Crisis Resolution and Home Treatment teams
Key elements include:
- Providing 24 hour service, 7 days a week to people within their own homes with a view to resolving the crisis in the context in which it occurred.
- Providing rapid response following referral.
- Ensuring that individuals experiencing severe mental distress are served in the least restrictive environment and as close to home as possible
- Creating a link between referring agencies and inpatient services, actively acting as a gatekeeper to other services for people at the point of crisis.
- Having capacity to provide intensive interventions and support in the early stages of the crisis.
- Working in a time limited way with service users and with sufficient flexibility to respond to differing levels or types of need.
- Providing an emphasis on learning from the crisis with the involvement of the whole social support network.
- Actively involving the service user, family and carers and applying an assertive approach to engagement.
- Remaining involved with the service user until the crisis has resolved and they are linked into on-going care.
- Where hospitalisation is necessary, being actively involved in discharge planning and providing intensive care at home to enable early discharge.
- Working to reduce future vulnerability to crisis59.
Residential crisis services
There are community-based crisis services that offer residential support as described above and include Clinical Crisis Houses, Specialist Crisis Houses, Crisis Team Beds and Non-clinical alternatives but are relatively unusual across the UK.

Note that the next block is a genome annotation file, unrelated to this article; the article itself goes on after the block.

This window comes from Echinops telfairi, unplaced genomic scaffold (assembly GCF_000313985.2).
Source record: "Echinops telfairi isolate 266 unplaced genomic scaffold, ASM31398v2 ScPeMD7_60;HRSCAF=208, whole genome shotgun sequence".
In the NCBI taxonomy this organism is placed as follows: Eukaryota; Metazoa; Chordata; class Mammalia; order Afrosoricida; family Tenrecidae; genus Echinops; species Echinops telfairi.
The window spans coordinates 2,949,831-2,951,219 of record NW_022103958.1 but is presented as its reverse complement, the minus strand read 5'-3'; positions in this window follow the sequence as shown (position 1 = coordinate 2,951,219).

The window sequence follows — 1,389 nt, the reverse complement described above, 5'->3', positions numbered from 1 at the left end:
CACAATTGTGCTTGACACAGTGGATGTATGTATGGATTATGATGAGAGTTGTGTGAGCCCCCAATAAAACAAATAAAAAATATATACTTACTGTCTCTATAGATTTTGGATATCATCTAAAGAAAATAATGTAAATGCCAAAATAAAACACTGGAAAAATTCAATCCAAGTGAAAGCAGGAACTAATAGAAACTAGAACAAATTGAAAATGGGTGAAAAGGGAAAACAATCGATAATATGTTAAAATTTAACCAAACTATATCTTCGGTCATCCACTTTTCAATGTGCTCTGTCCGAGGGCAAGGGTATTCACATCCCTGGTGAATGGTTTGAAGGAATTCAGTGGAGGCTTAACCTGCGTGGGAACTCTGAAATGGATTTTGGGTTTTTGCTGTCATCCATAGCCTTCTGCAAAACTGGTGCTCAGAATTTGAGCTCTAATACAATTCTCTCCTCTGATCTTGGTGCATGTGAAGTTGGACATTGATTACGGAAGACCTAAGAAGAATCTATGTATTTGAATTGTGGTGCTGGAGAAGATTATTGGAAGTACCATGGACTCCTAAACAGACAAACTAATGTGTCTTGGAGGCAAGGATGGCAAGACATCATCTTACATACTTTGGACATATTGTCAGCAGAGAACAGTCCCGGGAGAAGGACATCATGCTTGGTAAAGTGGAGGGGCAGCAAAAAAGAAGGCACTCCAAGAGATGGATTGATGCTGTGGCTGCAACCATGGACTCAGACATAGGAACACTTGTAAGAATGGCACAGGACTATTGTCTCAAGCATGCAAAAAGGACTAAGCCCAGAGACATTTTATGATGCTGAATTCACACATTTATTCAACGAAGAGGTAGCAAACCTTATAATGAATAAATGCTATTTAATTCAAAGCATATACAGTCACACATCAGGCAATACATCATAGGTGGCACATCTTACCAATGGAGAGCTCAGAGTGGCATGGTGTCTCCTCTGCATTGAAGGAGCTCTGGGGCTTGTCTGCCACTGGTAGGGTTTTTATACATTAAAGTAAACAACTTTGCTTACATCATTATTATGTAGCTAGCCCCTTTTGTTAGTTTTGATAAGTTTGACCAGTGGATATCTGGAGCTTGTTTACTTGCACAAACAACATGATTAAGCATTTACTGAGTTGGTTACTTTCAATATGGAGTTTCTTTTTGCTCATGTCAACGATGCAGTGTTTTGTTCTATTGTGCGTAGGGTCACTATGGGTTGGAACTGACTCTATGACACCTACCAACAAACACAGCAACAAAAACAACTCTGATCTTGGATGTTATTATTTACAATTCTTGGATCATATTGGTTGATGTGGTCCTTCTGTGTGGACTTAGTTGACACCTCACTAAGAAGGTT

Hospital based approaches
- People in crisis may require treatment in a hospital setting and these remain a key component of all mental health services across the UK although bed numbers have been reduced substantially.
- However, the quality of inpatient care has often fallen well short of expectations, and at its worst, has been described as ‘unsafe, inhumane and un-therapeutic’59 75. Concerns have been raised that inpatient services are not fit for purpose and do not effectively manage risk with widespread failures being identified76.
- Generally service users do not want to be admitted to hospital as evidenced by the high proportion who are detained under Mental Health legislation and the adverse response provided in surveys77. Many report being bored and feeling unsafe; in particular, women can often feel vulnerable in ward8.
Types of wards available:
- General therapeutic wards and psychiatric intensive care units
Hospital based services that serve a range of diagnostic and demographic groups and are generally either locally based acute admission wards or general wards in private hospitals.
- Assessment wards
These are being introduced by a number of Trusts but remain unusual.
- Wards for specific demographic groups
Mother and baby units and services for people with hearing impairments – small units often associated with specialist community services.
- Therapeutic communities for specific groups
Units which apply a defined therapeutic model but targeted at a specific diagnostic group such as people with early psychosis or severe emotional difficulties (‘borderline personality disorder’).
Reasons for admission vary. These include suicidality and agitation/hostility but in a recent analysis only half of acute in-patients were admitted for these reasons78.
Lengths of stay:
- Often longer than necessary for therapeutic benefit with housing problems frequently impeding discharge79.
- The NHS Benchmarking Club has produced data demonstrating marked changes in bed usage across Trusts which seem not to be explained by demographic differences4.